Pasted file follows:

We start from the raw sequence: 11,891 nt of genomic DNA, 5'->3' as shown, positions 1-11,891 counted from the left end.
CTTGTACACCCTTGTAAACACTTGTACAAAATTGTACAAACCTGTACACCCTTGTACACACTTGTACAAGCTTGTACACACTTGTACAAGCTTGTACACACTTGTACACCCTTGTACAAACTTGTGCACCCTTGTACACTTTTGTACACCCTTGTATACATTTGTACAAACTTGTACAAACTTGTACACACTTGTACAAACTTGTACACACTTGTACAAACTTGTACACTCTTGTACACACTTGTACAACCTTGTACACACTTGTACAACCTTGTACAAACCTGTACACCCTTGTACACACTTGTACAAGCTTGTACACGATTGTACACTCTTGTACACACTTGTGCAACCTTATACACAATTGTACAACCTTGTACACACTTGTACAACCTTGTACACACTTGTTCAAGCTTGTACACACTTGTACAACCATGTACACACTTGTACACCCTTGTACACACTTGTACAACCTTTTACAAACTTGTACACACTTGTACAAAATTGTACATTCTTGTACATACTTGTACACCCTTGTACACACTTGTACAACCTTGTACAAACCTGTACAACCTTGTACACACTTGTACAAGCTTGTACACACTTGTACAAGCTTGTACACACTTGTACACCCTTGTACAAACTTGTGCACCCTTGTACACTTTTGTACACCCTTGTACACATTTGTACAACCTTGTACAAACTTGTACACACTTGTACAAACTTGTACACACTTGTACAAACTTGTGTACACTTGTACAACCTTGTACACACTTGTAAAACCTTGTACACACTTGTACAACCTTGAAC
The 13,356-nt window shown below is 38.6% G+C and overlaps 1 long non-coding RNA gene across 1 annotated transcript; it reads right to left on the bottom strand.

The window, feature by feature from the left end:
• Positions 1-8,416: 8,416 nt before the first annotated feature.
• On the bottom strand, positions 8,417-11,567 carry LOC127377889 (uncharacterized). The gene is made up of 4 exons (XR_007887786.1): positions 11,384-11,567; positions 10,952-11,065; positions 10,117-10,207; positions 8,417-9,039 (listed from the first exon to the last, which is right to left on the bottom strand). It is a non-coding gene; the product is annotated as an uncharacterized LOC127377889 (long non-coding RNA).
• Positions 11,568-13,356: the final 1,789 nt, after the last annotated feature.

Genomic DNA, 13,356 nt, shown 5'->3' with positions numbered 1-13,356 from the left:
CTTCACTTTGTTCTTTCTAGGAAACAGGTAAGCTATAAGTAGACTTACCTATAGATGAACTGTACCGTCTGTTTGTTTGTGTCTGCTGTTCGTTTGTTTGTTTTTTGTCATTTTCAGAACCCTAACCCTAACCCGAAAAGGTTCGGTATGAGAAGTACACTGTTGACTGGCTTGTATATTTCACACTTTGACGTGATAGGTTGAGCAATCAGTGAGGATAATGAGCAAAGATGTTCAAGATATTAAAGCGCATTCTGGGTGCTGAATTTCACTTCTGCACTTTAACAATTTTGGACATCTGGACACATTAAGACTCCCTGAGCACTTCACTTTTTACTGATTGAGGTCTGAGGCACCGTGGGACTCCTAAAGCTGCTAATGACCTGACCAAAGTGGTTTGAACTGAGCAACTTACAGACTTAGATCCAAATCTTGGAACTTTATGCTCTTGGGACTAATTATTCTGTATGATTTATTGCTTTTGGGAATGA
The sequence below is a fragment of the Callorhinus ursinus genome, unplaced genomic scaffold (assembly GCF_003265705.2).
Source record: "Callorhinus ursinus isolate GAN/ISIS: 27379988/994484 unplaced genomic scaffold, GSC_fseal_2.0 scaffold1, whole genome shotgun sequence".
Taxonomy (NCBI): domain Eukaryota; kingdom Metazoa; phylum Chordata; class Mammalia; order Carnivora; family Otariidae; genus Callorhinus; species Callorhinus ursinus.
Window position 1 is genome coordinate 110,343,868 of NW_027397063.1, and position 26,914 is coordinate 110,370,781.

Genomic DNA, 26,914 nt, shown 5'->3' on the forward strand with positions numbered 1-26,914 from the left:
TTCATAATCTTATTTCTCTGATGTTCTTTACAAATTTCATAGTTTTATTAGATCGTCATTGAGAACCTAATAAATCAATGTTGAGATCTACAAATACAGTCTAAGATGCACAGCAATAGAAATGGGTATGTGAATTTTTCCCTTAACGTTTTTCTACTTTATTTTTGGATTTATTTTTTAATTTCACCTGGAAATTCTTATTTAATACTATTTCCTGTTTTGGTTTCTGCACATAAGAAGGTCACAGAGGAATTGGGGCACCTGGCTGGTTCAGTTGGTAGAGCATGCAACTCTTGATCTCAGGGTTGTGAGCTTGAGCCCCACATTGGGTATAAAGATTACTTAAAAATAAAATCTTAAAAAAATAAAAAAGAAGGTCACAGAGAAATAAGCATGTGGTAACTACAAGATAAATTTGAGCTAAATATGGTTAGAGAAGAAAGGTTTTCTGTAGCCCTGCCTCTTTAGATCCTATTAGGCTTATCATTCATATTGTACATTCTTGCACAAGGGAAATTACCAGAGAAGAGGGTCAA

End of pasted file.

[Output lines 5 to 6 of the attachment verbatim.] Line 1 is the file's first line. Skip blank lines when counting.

• Positions 1-8,416: 8,416 nt before the first annotated feature.
• On the bottom strand, positions 8,417-11,567 carry LOC127377889 (uncharacterized). The gene is made up of 4 exons (XR_007887786.1): positions 11,384-11,567; positions 10,952-11,065; positions 10,117-10,207; positions 8,417-9,039 (listed from the first exon to the last, which is right to left on the bottom strand). It is a non-coding gene; the product is annotated as an uncharacterized LOC127377889 (long non-coding RNA).